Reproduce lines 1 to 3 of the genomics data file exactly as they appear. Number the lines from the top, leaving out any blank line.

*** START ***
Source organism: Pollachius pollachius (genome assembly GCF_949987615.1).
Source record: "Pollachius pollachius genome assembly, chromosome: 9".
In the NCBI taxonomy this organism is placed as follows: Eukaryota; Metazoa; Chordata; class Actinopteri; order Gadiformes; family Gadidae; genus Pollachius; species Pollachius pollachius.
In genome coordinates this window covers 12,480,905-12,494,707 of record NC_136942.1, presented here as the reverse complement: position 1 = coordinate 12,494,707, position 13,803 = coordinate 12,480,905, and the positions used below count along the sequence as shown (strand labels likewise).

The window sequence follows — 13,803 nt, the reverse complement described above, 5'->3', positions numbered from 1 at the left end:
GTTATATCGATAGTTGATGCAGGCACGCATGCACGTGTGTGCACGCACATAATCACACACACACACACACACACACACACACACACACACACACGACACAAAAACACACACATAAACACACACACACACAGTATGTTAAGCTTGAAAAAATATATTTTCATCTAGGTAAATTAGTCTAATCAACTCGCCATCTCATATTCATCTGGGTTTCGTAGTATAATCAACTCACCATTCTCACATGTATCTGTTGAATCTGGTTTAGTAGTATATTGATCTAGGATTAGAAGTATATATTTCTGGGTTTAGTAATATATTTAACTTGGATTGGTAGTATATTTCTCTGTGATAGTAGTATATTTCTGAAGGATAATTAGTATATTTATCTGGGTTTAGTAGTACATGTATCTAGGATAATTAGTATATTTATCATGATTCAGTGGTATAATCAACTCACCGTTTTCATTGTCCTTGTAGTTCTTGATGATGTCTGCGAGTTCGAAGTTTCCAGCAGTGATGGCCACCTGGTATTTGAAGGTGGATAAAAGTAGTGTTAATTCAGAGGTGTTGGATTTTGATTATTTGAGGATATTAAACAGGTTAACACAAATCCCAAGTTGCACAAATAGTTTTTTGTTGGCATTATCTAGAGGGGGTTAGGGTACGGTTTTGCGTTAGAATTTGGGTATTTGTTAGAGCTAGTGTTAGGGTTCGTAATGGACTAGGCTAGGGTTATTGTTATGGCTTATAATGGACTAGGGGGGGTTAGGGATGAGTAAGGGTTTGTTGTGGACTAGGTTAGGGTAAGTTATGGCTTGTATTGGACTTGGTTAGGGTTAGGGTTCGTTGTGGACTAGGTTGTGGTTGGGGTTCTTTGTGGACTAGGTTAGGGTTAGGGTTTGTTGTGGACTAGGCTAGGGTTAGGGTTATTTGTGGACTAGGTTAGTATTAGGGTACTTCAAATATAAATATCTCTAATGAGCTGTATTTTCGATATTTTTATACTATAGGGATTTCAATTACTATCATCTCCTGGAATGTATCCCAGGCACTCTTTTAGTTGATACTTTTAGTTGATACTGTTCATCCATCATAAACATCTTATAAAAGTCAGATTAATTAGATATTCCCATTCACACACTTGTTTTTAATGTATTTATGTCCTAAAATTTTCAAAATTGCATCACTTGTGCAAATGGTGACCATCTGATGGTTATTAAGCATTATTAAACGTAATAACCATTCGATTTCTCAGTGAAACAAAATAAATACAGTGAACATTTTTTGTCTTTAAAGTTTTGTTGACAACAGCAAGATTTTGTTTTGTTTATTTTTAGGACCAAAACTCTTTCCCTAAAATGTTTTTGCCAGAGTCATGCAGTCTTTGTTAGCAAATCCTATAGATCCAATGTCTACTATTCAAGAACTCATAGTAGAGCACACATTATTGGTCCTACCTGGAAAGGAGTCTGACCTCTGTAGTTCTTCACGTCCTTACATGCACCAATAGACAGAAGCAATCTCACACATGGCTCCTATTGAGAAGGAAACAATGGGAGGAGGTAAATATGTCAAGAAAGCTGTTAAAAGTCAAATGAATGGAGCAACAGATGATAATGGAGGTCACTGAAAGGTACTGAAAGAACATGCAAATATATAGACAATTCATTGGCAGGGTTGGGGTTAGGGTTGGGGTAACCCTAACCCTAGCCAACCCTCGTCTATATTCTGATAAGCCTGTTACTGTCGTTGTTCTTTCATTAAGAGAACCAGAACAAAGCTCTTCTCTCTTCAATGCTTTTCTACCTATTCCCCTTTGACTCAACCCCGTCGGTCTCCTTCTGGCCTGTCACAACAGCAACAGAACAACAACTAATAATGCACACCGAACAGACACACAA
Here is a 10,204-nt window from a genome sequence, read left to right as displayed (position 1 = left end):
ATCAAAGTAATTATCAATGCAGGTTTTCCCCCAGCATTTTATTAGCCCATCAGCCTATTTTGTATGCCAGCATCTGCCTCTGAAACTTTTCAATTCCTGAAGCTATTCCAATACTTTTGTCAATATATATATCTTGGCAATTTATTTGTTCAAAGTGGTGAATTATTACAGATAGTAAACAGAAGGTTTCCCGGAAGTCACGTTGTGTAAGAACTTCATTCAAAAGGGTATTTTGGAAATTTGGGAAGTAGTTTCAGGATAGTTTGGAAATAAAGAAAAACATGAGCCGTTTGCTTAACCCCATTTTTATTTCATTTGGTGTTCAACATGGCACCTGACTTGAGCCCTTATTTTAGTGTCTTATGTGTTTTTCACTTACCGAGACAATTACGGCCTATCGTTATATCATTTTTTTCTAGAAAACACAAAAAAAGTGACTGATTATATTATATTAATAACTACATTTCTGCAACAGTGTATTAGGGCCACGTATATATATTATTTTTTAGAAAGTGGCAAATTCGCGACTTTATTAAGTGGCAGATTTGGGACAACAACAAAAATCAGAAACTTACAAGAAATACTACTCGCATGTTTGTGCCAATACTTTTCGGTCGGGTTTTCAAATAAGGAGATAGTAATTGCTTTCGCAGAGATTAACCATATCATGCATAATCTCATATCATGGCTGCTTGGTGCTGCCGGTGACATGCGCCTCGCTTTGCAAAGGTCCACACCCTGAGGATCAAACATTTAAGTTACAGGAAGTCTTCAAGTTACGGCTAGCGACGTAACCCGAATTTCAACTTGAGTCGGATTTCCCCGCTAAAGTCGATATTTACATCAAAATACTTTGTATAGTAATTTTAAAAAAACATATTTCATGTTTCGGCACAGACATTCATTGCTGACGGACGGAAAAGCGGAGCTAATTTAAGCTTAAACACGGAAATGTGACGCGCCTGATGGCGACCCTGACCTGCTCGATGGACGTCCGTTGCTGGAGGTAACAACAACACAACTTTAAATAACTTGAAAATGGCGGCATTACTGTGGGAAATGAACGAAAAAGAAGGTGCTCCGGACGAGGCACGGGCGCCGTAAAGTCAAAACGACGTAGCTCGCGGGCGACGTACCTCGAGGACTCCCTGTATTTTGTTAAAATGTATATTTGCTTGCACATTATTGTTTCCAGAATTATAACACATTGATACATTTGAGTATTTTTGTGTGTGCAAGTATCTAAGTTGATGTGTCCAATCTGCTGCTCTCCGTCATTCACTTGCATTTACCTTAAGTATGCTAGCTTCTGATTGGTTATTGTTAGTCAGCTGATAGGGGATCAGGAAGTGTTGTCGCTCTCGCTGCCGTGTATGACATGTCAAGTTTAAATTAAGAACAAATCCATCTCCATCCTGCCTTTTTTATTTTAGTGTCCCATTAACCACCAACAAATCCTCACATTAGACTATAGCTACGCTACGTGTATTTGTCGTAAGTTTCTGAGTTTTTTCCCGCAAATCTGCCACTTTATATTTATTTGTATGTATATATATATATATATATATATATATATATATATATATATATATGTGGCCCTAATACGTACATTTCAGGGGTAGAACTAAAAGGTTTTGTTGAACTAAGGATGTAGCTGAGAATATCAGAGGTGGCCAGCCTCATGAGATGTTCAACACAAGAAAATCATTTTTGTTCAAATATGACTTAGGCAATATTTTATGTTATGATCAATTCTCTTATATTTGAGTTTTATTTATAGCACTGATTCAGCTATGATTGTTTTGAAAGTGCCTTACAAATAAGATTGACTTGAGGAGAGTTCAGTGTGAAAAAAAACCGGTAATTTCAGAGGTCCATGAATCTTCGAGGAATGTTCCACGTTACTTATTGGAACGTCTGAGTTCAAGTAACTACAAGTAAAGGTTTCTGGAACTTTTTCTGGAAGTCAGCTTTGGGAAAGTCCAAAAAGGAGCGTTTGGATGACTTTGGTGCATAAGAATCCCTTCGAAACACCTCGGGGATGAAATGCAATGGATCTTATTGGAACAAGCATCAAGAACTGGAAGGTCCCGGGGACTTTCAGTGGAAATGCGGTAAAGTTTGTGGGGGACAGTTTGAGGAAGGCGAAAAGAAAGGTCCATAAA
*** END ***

Source organism: Pollachius pollachius (genome assembly GCF_949987615.1).
Source record: "Pollachius pollachius genome assembly, chromosome: 9".
In the NCBI taxonomy this organism is placed as follows: Eukaryota; Metazoa; Chordata; class Actinopteri; order Gadiformes; family Gadidae; genus Pollachius; species Pollachius pollachius.